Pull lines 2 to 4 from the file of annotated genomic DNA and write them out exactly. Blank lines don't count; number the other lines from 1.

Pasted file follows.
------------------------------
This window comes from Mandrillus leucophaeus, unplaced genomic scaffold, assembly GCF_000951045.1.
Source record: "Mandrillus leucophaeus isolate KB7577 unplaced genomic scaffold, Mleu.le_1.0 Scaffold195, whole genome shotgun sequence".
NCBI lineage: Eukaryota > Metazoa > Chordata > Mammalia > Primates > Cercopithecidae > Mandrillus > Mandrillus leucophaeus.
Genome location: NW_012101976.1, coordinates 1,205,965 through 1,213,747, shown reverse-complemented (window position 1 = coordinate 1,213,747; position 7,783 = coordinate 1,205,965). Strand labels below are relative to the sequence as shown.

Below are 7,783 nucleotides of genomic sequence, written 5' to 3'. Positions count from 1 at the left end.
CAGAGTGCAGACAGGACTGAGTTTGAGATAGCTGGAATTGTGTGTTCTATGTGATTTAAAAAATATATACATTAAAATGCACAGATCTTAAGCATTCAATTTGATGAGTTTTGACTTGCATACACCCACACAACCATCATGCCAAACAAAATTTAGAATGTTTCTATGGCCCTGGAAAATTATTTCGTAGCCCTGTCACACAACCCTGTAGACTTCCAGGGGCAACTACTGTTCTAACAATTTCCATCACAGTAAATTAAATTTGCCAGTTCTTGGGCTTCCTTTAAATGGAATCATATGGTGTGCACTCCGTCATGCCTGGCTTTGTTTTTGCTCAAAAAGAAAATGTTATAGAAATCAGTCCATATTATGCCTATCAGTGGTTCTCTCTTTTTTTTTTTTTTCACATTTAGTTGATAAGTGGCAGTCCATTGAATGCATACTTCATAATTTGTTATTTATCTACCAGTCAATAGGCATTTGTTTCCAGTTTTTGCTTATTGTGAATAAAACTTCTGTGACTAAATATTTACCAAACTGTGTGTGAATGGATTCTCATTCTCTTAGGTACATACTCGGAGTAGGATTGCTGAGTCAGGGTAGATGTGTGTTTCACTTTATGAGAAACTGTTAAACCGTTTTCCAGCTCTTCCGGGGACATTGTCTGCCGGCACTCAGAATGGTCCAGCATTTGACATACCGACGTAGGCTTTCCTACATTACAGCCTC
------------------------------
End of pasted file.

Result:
Source record: "Mandrillus leucophaeus isolate KB7577 unplaced genomic scaffold, Mleu.le_1.0 Scaffold195, whole genome shotgun sequence".
NCBI lineage: Eukaryota > Metazoa > Chordata > Mammalia > Primates > Cercopithecidae > Mandrillus > Mandrillus leucophaeus.
Genome location: NW_012101976.1, coordinates 1,205,965 through 1,213,747, shown reverse-complemented (window position 1 = coordinate 1,213,747; position 7,783 = coordinate 1,205,965). Strand labels below are relative to the sequence as shown.